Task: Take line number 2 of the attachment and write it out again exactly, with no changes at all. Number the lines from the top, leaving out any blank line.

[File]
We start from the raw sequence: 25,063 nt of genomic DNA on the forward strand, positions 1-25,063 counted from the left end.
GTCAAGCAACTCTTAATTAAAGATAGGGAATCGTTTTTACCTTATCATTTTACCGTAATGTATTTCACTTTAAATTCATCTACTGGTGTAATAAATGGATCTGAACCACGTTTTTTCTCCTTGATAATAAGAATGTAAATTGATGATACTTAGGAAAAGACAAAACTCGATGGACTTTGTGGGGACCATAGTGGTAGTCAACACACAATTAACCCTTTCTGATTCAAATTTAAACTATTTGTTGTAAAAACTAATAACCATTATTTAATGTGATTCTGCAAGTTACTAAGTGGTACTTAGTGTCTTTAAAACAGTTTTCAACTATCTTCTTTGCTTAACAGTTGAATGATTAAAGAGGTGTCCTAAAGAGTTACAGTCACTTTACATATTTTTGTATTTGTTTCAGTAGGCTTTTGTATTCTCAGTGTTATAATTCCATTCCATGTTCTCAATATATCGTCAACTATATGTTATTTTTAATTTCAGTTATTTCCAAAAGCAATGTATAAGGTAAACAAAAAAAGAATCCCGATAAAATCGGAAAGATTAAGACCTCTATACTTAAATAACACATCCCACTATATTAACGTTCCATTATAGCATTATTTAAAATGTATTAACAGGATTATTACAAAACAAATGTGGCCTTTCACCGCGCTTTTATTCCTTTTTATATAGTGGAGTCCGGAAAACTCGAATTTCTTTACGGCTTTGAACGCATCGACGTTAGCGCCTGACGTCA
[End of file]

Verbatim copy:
GTCAAGCAACTCTTAATTAAAGATAGGGAATCGTTTTTACCTTATCATTTTACCGTAATGTATTTCACTTTAAATTCATCTACTGGTGTAATAAATGGATCTGAACCACGTTTTTTCTCCTTGATAATAAGAATGTAAATTGATGATACTTAGGAAAAGACAAAACTCGATGGACTTTGTGGGGACCATAGTGGTAGTCAACACACAATTAACCCTTTCTGATTCAAATTTAAACTATTTGTTGTAAAAACTAATAACCATTATTTAATGTGATTCTGCAAGTTACTAAGTGGTACTTAGTGTCTTTAAAACAGTTTTCAACTATCTTCTTTGCTTAACAGTTGAATGATTAAAGAGGTGTCCTAAAGAGTTACAGTCACTTTACATATTTTTGTATTTGTTTCAGTAGGCTTTTGTATTCTCAGTGTTATAATTCCATTCCATGTTCTCAATATATCGTCAACTATATGTTATTTTTAATTTCAGTTATTTCCAAAAGCAATGTATAAGGTAAACAAAAAAAGAATCCCGATAAAATCGGAAAGATTAAGACCTCTATACTTAAATAACACATCCCACTATATTAACGTTCCATTATAGCATTATTTAAAATGTATTAACAGGATTATTACAAAACAAATGTGGCCTTTCACCGCGCTTTTATTCCTTTTTATATAGTGGAGTCCGGAAAACTCGAATTTCTTTACGGCTTTGAACGCATCGACGTTAGCGCCTGACGTCA